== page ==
On Thursday, the United States Olympic Committee issued an apology to Brazil for a “distracting ordeal” involving U.S. Olympic swimmers, bathroom vandalism, and a false report of armed robbery. Earlier in the week, swimmer Ryan Lochte claimed that he and a few other U.S. teammates were robbed at gunpoint in Rio. The purported robbery was a high profile example of security concerns at the Brazil games. As it turns out, the swimmers had drunkenly vandalized a gas station bathroom and concocted the robbery story to avoid getting in trouble. As their story started to unravel, a Brazilian judge ordered the swimmers’ passports seized. Lochte escaped Brazil before his passport was taken, but has not escaped merciless criticism from media outlets at home and abroad.
Opioids, Drug Dealers & Homicide Charges. The Associated Press has a story that says that authorities are responding to “an alarming surge” in opioid-related overdose deaths by charging drug dealers with homicide crimes. The story says that in New Hampshire, the annual number of deaths caused by fentanyl, a synthetic opioid sometimes mixed with heroin, has increased astronomically in recent years.
A report from North Carolina Health News says that numerous people in our state have died as a result of fentanyl use. Apparently, multiple doses of naloxone often are needed to reverse an overdose involving fentanyl. The Davidson County Dispatch says that Davidson County Clerk of Superior Court Brian Shipwash has announced a new commission in his county to deal with heroin and fentanyl abuse.
Due Process for Juvenile Offenders. Over on the SOG blog On the Civil Side, LaToya Powell has posted the first entry in a series of posts about due process rights for children in juvenile delinquency proceedings. The posts are the result of collaboration with the North Carolina Office of the Juvenile Defender.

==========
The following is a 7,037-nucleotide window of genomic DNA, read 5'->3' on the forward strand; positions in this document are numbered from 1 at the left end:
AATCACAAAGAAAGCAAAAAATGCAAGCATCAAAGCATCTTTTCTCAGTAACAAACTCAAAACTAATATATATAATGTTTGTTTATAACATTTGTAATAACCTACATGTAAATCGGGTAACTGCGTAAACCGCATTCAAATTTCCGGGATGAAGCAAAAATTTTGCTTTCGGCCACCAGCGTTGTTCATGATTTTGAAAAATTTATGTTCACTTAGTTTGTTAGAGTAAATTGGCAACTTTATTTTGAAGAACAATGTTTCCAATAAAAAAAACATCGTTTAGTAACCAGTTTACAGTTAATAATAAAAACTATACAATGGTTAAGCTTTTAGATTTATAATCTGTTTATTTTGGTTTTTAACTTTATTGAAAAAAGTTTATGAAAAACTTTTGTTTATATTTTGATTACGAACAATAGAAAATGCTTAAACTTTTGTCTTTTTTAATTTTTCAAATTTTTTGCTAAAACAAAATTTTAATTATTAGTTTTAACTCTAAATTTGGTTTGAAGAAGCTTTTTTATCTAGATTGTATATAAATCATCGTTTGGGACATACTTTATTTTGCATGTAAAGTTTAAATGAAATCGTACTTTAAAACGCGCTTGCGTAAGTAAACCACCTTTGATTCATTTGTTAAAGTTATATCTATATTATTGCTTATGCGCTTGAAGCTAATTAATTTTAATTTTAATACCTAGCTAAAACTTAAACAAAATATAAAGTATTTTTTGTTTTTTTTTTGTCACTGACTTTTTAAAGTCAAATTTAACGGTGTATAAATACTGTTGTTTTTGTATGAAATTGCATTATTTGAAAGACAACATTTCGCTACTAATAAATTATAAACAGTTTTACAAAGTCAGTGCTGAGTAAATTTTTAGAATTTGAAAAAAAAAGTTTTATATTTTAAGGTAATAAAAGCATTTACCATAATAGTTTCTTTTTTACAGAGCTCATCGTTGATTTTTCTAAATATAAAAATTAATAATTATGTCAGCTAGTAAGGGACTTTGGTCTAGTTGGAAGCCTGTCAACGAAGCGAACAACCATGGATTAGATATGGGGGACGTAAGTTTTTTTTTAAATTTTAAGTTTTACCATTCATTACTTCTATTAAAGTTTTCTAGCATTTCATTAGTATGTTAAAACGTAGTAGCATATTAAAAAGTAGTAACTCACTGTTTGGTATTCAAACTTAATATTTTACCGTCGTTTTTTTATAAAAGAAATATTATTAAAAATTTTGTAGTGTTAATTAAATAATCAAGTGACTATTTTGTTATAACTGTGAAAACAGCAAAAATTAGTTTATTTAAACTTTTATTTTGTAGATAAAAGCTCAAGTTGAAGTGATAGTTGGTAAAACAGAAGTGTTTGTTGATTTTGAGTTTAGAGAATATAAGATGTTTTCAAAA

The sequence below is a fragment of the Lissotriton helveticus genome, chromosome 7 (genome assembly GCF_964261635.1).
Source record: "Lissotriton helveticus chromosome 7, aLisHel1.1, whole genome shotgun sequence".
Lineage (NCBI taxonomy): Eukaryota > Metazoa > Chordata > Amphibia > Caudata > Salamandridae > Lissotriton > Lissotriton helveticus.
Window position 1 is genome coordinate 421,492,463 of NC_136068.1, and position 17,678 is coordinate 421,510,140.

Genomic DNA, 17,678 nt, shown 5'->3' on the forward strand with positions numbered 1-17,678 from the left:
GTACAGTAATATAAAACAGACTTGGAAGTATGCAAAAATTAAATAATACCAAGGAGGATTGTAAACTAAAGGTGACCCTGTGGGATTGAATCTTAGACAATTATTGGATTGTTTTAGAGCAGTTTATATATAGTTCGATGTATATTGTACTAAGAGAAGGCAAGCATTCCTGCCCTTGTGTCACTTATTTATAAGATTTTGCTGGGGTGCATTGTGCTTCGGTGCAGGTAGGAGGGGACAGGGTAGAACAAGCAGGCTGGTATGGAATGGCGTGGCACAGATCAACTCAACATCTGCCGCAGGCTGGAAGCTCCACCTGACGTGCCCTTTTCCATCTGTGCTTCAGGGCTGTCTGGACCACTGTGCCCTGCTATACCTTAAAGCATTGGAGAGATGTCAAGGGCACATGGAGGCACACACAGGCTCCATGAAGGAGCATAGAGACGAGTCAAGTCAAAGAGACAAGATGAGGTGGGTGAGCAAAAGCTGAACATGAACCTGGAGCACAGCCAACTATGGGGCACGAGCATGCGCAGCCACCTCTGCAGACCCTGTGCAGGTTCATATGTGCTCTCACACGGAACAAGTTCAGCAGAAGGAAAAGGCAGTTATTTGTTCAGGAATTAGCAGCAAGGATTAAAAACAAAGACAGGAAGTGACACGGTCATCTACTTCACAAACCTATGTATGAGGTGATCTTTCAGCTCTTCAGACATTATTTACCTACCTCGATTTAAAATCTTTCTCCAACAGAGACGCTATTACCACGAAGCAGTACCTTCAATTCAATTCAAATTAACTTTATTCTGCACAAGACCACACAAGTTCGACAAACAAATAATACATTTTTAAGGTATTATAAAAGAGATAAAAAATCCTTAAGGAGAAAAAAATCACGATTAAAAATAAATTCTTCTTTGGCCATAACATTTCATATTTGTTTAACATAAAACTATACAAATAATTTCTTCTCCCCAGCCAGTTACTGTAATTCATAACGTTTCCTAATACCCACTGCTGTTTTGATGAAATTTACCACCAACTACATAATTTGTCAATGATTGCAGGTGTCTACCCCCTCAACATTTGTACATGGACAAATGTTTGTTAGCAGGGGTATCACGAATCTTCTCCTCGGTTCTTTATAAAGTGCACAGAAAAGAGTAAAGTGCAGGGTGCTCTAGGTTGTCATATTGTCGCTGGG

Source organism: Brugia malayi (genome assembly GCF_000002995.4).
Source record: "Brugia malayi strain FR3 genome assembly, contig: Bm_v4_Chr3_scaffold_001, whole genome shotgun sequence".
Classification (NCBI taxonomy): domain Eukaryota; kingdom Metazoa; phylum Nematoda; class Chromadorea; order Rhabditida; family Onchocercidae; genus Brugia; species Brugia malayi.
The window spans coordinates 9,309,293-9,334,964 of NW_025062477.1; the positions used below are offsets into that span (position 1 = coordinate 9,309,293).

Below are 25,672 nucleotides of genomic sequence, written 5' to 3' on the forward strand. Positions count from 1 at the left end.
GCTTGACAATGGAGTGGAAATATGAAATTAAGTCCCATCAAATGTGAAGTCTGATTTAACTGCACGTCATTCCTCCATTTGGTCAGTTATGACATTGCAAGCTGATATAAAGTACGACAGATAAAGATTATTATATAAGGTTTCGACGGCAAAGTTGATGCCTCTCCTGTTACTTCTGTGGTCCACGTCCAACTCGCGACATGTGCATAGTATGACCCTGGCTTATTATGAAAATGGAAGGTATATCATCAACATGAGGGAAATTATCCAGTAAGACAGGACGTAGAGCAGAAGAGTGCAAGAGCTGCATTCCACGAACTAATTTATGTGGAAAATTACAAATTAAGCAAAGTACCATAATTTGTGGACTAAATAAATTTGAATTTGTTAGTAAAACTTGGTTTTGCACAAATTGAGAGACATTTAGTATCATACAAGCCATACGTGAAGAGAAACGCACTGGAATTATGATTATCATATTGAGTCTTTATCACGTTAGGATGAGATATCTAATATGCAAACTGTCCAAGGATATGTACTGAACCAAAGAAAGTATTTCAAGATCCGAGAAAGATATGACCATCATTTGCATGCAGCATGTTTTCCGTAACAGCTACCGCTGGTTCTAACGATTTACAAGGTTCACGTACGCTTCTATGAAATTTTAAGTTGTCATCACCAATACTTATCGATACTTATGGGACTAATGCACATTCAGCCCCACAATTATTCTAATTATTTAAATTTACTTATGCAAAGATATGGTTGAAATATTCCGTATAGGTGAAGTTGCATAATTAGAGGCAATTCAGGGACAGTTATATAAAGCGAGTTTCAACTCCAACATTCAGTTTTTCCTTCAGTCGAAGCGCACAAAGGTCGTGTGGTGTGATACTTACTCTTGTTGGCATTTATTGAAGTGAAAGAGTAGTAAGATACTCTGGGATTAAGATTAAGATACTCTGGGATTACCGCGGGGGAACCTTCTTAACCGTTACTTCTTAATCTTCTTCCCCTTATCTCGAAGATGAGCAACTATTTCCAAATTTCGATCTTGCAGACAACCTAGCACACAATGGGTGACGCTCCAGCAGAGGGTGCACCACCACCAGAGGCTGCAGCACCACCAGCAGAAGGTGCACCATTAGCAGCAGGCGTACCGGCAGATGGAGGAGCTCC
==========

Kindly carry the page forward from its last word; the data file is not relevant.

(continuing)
Private Prisons. The Washington Post reports that the Justice Department has announced its intention to end its use of private prisons. In a memo, the Department indicated that in 2013 the Federal Bureau of Prisons was housing nearly 30,000 inmates in privately operated prisons. That number represented approximately 15 percent of the Bureau’s population at the time. Finding that private prisons do not provide the same level of correctional services, do not save substantially on costs, and do not provide the same level of safety and security when compared to facilities run by the Bureau of Prisons, the Department plans to reduce and ultimately end its use of private prisons. Keep reading for more news.
Stingrays Interfere With Emergency Calls. Ars Technica reports that Georgetown law professor Laura Moy has filed a legal complaint “arguing that stingray use by law enforcement agencies nationwide . . . violates Federal Communications Commission rules.” The complaint says that stingrays (cell site simulators) disrupt cell phone service when deployed and interfere with 911 calls. The complaint also notes the Justice Department’s recent report indicating that the Baltimore Police Department engages in racially discriminatory practices, and alleges that use of the devices in Baltimore disproportionately harms black neighborhoods.
Inmates Produce Defective Combat Helmets. The Washington Post reports that “federal inmates made thousands of defective combat helmets for the U.S. military” through the government-owned company Federal Prison Industries. Reportedly, helmets were manufactured using degraded armor and also had other defects.
Police at UNC Football Practice. The News & Observer reports that a number of officers from the Chapel Hill Police Department and UNC’s campus police department recently attended a UNC football practice as part of an effort to increase familiarity and understanding between players and law enforcement. Given the current national tension arising from recent officer-involved shootings involving black men, UNC coach Larry Fedora reportedly wanted to build a sense of community between his players and officers.